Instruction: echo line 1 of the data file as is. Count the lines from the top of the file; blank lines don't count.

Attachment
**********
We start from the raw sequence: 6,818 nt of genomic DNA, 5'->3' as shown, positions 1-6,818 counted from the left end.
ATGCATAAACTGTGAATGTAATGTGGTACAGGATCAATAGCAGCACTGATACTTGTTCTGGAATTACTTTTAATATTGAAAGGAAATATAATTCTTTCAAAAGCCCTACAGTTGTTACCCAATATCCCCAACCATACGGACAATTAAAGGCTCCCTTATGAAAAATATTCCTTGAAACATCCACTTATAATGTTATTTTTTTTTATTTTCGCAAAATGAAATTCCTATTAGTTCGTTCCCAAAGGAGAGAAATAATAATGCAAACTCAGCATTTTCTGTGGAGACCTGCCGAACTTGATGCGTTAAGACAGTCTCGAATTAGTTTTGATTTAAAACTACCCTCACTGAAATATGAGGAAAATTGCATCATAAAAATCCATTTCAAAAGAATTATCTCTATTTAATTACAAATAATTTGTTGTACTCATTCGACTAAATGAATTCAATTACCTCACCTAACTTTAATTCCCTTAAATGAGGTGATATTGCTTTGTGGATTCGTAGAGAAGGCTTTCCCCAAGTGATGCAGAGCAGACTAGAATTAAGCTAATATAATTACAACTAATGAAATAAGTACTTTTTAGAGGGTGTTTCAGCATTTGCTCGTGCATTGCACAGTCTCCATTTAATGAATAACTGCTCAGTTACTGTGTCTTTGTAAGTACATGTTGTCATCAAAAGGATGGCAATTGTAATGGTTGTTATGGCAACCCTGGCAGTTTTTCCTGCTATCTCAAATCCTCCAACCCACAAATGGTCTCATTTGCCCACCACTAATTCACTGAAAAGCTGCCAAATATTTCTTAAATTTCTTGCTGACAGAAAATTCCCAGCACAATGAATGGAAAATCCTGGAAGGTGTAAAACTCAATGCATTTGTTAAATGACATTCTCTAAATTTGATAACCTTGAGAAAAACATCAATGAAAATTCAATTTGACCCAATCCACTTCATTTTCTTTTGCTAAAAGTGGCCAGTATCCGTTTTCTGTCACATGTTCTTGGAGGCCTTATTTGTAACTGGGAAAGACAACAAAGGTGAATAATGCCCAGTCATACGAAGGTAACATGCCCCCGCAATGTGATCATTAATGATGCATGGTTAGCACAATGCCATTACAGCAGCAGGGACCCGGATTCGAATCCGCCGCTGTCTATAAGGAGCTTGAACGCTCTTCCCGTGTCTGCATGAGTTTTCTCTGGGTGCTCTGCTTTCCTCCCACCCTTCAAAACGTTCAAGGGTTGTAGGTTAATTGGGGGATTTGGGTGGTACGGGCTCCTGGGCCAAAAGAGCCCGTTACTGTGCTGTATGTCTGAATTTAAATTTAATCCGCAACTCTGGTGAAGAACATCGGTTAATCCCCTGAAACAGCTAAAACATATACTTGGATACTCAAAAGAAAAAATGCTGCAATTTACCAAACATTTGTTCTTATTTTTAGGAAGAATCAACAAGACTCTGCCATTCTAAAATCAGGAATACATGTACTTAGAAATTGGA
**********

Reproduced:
We start from the raw sequence: 6,818 nt of genomic DNA, 5'->3' as shown, positions 1-6,818 counted from the left end.